I rarely post two responses for one photo challenge, but I was so torn by my choices for this week’s WordPress “From Every Angle” Photo Challenge that I felt compelled to break my rule and post another response. And in this post I’d like to focus on what is perhaps the penultimate SF site, because few sites say San Francisco more than the world-famous Golden Gate Bridge.
In fact, the Golden Gate Bridge joins the Statue of Liberty, Mount Rushmore and the Lincoln Memorial as total visual symbols of the United States. One of the perks of living in San Francisco is being able to easily visit and photography the bridge, and I feel lucky to have that opportunity. I often think to myself that people come from around the world to visit the bridge and it’s in my own backyard. I always appreciate that fact, and I try to take advantage of it, because it’s really an amazing site. It always makes me sad and a little perplexed that many people who live in San Francisco never indulge in all of the great things this city has to offer. But that’s my own particular thing, a rant perhaps better left for another post.
Some fun facts about the Golden Gate Bridge: The bridge officially opened with much fanfare on April 19, 1938. It took four years to complete, with work starting on January 5, 1933. The bridge celebrated its 75th birthday in 2013. It is 4200 feet long, and until 1964 it was the world’s longest suspension bridge. It handles 110,000 cars a day, who pay its whopping $7.00 per car toll. The Golden Gate Bridge cost $35 million to build, and 11 died while building it. Nineteen others fell but landed in the safety nets; they’re known as the ‘Halfway to Hell Club.’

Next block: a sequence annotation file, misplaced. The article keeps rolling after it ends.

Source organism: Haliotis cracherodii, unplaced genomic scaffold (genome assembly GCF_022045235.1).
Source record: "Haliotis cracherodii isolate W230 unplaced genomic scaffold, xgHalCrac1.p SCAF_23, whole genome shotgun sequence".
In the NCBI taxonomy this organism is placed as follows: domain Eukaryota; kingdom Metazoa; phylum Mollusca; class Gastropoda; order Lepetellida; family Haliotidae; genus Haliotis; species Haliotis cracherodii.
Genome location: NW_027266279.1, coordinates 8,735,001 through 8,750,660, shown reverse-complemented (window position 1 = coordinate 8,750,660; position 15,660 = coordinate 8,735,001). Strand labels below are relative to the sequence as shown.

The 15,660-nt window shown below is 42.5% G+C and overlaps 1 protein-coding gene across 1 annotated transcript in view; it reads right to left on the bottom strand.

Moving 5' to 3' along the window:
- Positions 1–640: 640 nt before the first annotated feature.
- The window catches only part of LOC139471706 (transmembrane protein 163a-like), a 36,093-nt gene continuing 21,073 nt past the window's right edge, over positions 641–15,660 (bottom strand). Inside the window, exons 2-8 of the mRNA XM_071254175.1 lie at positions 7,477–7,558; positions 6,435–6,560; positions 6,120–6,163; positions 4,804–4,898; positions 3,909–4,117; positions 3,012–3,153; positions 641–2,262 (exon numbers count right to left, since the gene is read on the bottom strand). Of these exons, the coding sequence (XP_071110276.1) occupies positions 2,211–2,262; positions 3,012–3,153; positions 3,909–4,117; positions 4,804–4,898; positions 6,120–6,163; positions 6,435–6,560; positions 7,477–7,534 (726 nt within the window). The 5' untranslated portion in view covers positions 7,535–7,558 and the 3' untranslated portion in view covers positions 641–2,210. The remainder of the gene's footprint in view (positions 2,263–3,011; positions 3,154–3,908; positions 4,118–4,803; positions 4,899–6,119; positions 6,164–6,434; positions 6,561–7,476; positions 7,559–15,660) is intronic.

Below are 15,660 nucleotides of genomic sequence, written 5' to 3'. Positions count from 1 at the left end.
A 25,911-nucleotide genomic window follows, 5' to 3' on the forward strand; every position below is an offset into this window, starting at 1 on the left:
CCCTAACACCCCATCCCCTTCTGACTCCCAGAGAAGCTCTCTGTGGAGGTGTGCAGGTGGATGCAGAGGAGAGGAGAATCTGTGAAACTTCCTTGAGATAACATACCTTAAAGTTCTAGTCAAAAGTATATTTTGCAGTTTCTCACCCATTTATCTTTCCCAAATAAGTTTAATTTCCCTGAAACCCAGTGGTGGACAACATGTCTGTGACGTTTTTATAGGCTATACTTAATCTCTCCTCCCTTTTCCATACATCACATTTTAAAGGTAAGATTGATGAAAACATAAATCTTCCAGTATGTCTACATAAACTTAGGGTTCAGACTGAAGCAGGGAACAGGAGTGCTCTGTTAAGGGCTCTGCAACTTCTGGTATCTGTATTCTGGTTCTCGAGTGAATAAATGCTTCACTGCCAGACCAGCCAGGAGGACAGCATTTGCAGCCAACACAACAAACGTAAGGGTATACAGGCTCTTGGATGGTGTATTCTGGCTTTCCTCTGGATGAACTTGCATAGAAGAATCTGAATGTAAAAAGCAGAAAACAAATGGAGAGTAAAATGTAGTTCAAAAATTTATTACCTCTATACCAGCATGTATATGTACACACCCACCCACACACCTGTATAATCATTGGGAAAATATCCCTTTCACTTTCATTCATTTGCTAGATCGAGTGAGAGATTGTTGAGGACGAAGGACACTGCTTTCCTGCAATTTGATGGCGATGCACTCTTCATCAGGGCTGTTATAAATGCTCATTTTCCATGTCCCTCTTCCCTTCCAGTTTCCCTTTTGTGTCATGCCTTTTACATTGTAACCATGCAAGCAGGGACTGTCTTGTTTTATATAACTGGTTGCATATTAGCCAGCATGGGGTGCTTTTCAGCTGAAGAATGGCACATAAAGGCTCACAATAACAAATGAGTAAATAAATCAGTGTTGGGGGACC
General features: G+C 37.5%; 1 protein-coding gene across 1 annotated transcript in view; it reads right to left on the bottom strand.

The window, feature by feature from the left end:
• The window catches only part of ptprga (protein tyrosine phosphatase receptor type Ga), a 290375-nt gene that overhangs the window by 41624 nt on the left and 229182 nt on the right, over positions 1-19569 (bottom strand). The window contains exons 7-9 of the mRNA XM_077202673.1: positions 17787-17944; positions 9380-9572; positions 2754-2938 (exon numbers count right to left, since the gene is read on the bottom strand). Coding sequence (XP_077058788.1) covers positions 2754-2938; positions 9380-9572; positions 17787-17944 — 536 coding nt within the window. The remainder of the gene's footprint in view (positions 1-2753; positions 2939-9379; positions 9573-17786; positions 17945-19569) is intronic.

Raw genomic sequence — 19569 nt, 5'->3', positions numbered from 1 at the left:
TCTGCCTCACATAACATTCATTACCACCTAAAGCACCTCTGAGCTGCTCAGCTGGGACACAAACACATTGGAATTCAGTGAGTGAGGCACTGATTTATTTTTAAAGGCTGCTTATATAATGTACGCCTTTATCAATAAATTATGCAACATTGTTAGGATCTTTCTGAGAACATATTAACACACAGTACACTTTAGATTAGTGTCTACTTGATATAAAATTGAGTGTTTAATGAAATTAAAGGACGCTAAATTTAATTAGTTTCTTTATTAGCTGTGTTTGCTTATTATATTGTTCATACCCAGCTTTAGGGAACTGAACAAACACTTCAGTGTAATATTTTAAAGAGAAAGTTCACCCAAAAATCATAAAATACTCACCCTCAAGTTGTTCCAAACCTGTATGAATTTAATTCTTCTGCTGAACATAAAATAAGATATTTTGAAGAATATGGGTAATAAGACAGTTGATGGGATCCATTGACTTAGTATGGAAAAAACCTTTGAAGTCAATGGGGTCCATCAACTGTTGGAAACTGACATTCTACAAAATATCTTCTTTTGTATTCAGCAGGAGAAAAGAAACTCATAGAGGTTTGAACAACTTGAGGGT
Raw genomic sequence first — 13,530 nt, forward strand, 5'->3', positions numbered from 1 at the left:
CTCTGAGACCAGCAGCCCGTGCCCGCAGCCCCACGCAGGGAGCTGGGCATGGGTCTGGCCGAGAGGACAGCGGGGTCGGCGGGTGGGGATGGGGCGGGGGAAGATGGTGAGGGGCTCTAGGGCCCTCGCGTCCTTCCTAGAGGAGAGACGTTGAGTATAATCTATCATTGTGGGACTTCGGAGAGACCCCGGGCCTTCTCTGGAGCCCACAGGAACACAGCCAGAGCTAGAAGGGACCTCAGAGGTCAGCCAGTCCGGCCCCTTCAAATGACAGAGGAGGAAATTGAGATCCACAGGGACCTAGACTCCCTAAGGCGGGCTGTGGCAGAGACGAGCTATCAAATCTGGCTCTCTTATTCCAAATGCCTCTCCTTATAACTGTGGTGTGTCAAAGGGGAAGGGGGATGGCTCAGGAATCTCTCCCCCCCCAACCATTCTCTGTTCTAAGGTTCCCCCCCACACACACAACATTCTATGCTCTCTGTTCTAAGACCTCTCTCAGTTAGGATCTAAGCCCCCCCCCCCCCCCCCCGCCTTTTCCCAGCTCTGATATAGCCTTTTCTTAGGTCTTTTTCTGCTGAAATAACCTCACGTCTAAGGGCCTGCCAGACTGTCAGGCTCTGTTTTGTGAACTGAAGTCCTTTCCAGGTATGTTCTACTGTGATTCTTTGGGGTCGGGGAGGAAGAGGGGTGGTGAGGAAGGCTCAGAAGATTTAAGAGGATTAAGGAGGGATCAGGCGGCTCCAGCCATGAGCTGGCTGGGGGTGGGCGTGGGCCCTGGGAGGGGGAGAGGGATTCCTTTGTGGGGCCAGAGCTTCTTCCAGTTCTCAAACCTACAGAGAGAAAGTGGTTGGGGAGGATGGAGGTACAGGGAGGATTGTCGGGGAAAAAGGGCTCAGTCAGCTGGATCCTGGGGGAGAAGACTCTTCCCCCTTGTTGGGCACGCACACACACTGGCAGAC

And for those who wonder or debate about the bridge’s color, it is officially known as “International Orange” and its a variation on the color used now for many astronaut jumpsuits. In fact, it is a color commonly used by the aerospace industry to set objects apart from their surroundings. The tone of International Orange used to paint the Golden Gate Bridge is slightly lighter than the standard International Orange used by military contractors and in engineering in order to increase its visibility to ships.
For those graphic designers who want to emulate that Golden Gate Bridge color, it is most closely matched by Pantone color 180. Pantone color 180C is equivalent to the hex code #C0362C.
I guess the bottom line is that I’ve had many chances to photograph this iconic piece of architecture from many, but not all angles. Here’s a few samples of my many visits to San Francisco’s iconic Golden Gate Bridge.